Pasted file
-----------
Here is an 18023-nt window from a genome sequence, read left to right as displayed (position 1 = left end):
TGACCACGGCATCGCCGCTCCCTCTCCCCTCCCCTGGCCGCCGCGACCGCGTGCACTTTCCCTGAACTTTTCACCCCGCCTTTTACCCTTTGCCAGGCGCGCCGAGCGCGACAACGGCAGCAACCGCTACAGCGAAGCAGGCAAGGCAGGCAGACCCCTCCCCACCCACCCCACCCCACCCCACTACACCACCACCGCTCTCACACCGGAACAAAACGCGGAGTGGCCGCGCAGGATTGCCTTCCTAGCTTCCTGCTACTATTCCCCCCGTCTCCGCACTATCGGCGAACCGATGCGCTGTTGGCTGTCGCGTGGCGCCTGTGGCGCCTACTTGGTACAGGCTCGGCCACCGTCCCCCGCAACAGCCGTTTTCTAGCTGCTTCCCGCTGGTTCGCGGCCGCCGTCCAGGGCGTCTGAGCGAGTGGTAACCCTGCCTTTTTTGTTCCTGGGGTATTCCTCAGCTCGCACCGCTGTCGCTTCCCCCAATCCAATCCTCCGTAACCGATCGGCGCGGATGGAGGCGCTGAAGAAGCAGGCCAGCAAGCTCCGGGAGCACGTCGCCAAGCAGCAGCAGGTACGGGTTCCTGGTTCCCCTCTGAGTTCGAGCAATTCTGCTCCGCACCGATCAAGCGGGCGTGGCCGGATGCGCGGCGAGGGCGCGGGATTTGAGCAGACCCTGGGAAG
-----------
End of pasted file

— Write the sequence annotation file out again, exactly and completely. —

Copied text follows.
Here is an 18023-nt window from a genome sequence, read left to right as displayed (position 1 = left end):
TGACCACGGCATCGCCGCTCCCTCTCCCCTCCCCTGGCCGCCGCGACCGCGTGCACTTTCCCTGAACTTTTCACCCCGCCTTTTACCCTTTGCCAGGCGCGCCGAGCGCGACAACGGCAGCAACCGCTACAGCGAAGCAGGCAAGGCAGGCAGACCCCTCCCCACCCACCCCACCCCACCCCACTACACCACCACCGCTCTCACACCGGAACAAAACGCGGAGTGGCCGCGCAGGATTGCCTTCCTAGCTTCCTGCTACTATTCCCCCCGTCTCCGCACTATCGGCGAACCGATGCGCTGTTGGCTGTCGCGTGGCGCCTGTGGCGCCTACTTGGTACAGGCTCGGCCACCGTCCCCCGCAACAGCCGTTTTCTAGCTGCTTCCCGCTGGTTCGCGGCCGCCGTCCAGGGCGTCTGAGCGAGTGGTAACCCTGCCTTTTTTGTTCCTGGGGTATTCCTCAGCTCGCACCGCTGTCGCTTCCCCCAATCCAATCCTCCGTAACCGATCGGCGCGGATGGAGGCGCTGAAGAAGCAGGCCAGCAAGCTCCGGGAGCACGTCGCCAAGCAGCAGCAGGTACGGGTTCCTGGTTCCCCTCTGAGTTCGAGCAATTCTGCTCCGCACCGATCAAGCGGGCGTGGCCGGATGCGCGGCGAGGGCGCGGGATTTGAGCAGACCCTGGGAAG